Posted by on Nov 21, 2014 in Uncategorized | 5 comments

My mom always says that whatever age her kids were at any given point, that was her favorite age.

I know what she’s saying. You love it when they crawl, when they can hold their own bottle, when they learn how to make just the right combination of gestures and grunts to communicate what TV show they’d prefer (no, just mine?).

One day you’re afraid to hand them a fork for fear they may try to spear a hot dog and stab their own eye instead. The next day, they pierce those dogs with impressive accuracy.

It is amazing to watch these little people learn to pull on their own pants. Or to use your words against you. (How many times do I have to TELL you, Mommy?!)

While I can appreciate the special nuances of each age, I have always secretly pined for age 4-6 months. Oh, how I loved age 4-6 months. That baby was sleeping through the night and he was all smiles and light during the day. He was a dream in any restaurant, garnering endless “what a good baby” coos from strangers.

5 months

At 4-6 months, Ryan battled ear infections but pretended not to notice. He was active but in no rush to move across the room on his own. We never argued about food at 4-6 months, it was just milk, milk, milk — and we all liked it that way.

There are segments of each subsequent age that I have enjoyed, but most of them came with less desirable side effects. Yay, he can walk; oh crap, he’s running away from us at the fair. Yay, he can use the potty; boo, we have to stop every 45 minutes on road trips to pee. Yay, he can communicate his feelings; nice, he just called me stupid.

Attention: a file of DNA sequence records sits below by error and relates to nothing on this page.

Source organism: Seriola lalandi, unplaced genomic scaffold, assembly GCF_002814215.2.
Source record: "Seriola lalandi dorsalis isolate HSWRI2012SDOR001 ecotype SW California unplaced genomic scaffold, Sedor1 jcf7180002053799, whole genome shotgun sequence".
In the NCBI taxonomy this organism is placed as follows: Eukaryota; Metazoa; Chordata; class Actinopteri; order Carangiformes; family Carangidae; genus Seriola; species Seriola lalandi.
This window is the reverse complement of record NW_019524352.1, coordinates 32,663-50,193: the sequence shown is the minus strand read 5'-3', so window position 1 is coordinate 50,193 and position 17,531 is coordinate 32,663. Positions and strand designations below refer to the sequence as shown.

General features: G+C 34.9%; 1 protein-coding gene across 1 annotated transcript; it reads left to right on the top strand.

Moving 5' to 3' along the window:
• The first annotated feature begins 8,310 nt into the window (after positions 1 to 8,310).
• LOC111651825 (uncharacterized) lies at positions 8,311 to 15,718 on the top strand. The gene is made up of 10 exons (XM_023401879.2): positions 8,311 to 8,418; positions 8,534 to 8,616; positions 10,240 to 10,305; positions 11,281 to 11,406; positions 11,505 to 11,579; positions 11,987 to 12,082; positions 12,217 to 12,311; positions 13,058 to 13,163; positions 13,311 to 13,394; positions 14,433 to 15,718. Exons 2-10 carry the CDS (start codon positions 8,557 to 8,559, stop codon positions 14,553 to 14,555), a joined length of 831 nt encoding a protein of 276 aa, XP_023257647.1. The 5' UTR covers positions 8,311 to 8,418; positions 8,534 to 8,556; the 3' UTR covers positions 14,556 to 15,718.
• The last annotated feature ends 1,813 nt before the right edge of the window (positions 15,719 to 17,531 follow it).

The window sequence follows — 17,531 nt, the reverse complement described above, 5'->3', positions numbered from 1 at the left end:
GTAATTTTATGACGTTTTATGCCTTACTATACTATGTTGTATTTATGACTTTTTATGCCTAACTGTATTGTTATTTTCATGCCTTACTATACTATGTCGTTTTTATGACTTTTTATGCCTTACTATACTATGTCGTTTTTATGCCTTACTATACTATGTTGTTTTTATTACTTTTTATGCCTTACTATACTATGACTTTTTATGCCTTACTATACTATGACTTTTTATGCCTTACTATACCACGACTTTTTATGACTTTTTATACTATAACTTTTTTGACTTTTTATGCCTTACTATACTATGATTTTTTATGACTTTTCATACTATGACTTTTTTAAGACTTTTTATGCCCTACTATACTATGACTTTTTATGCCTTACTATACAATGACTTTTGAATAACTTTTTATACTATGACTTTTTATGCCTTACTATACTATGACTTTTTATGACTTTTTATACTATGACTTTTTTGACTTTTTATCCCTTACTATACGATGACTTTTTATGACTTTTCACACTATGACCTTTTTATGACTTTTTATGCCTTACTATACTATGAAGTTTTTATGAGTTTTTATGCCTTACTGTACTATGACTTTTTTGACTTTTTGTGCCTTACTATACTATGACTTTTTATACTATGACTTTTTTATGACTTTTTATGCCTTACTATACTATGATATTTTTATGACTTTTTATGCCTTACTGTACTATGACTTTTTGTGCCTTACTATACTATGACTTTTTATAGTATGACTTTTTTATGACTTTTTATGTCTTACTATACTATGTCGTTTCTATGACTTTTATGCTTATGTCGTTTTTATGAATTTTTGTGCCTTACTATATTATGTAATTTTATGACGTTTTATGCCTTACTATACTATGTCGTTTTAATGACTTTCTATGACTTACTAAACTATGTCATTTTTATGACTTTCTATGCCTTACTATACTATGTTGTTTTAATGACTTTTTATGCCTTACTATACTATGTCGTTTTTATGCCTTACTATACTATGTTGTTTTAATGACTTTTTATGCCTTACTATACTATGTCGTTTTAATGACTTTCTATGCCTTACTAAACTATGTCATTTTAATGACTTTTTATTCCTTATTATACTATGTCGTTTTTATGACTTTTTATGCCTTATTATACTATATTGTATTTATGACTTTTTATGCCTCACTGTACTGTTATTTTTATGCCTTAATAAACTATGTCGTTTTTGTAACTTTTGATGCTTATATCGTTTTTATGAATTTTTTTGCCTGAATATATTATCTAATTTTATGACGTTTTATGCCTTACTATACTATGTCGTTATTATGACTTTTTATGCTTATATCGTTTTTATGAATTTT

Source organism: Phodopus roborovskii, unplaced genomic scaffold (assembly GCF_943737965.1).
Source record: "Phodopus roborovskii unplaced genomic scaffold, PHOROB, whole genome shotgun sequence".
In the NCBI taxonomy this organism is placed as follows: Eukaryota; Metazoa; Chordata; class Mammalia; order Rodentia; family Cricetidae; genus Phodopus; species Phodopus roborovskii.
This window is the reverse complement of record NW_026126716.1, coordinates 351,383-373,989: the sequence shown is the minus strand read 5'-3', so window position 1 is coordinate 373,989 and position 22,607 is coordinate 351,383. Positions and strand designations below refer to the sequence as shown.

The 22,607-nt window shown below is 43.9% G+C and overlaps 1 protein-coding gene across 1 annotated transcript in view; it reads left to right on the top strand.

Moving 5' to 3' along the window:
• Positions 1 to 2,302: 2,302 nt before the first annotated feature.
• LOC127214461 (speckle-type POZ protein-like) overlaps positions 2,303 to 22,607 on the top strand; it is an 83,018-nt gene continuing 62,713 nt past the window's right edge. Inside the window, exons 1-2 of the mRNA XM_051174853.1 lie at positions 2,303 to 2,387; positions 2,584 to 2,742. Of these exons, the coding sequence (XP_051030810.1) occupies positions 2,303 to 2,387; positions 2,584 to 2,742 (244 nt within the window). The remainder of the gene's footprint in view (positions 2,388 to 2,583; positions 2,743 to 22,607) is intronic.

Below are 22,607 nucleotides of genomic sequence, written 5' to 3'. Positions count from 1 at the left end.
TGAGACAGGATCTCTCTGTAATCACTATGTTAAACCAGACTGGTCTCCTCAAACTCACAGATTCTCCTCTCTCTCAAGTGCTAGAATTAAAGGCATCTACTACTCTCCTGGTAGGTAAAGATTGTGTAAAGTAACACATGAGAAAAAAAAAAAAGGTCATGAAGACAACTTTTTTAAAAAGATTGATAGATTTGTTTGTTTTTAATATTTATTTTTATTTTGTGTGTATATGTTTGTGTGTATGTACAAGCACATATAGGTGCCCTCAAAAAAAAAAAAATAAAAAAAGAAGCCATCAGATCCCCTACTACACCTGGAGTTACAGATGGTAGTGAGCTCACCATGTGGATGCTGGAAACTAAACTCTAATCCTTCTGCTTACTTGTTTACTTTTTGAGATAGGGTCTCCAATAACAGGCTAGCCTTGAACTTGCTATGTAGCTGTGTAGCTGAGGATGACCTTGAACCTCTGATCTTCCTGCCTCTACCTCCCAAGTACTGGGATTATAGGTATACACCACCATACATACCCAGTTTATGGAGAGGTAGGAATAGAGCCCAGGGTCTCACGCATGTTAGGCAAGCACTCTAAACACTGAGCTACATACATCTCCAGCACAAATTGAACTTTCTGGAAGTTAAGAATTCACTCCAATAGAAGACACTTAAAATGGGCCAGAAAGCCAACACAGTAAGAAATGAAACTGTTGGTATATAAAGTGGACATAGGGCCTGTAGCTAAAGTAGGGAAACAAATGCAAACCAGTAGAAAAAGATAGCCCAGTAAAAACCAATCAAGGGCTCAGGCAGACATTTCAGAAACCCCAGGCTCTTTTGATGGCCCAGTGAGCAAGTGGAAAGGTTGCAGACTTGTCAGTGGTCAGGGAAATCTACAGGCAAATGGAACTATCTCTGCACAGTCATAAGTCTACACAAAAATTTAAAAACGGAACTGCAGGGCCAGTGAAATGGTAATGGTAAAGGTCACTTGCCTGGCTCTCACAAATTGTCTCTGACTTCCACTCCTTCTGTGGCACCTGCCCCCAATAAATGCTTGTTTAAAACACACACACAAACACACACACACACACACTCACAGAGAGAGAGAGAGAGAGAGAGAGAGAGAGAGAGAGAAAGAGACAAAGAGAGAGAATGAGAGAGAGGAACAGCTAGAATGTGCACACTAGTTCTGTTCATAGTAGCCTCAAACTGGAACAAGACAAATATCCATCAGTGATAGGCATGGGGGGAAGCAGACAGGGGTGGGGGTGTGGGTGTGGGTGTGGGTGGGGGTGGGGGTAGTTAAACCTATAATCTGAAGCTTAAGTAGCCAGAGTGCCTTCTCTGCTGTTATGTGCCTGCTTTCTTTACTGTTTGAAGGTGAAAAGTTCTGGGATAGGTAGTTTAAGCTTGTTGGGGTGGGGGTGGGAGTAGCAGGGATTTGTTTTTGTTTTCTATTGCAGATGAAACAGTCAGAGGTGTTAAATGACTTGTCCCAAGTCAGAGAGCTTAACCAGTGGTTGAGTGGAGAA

But I think I finally found the age that rivals 4-6 months in awesomeness: Four years old.

Ohhhhh, lordy, how I love four years old.

We’re still only a couple months into Age 4, but it’s like as soon as Ryan’s birthday hit, someone (God, were you listening?) snapped their fingers and he shed his three-year-old frustration.

Suddenly, he seems free. Like he finally feels comfortable – even happy? – in his own skin.

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At age 4, he is smart. Just today, I told him to finish the little bit of milk in his cup from lunch. He clearly was not interested, but he took one sip in front of me then disappeared into the kitchen. I heard the smallest of splashes before he came back around the corner, holding the empty cup out in front of him.

I finished my milk!”

Did you just dump that in the sink?” I asked as I glanced in the sink and could see clear evidence of milk dumpage.

No, I drank it. Can I watch a show now?

That boy knew better than to argue with me over whether or not to finish the milk. He knew the easiest road was the one paved with his own creative solution (and the telling of a necessary subsequent lie).

At age 4, he is funny.

I bought myself a new winter hat today. I’m not much of a “hat person” but I’m even less of a “cold winter wind” person, so I splurged on a $5 knit Walmart special. For $5, I thought it was cute. Anyway, I wore the thing when I picked Ryan up from preschool today, and naturally, he had to comment on it.

What are you wearing??

I bought a new hat! Do you like it?

It looks silly!

I was hoping it looked pretty…

It looks silly AND pretty. It looks … pretty silly! Haha!

I want to be a little insulted but dang. That was clever.

(Despite that last example), at age 4, Ryan is sweet.

He calls me his “best mommy friend.” When I ask him if I can keep him forever he says, “Yes. Can Daddy keep me forever, too?” He gives kisses freely and excessively because he doesn’t yet know it’s not cool. He told me today that when he gets bigger, he’s going to drive me around in my car (and Daddy can sit in the backseat).

He purrs a little “mmmmmm” when he hugs me.

I wish I could write it all down. Every single thing he says right now, just the way he says it. Like how he says “the pinecones be’s on the street” instead of “the pinecones are on the street.” How he says too-mardo instead of tomorrow. Chocawick instead of chocolate.

Yes, this might be my favorite age. It might even beat age 4-6 months.

As much as I want to believe my mom that it will keep getting better, I can’t fathom how five could top this.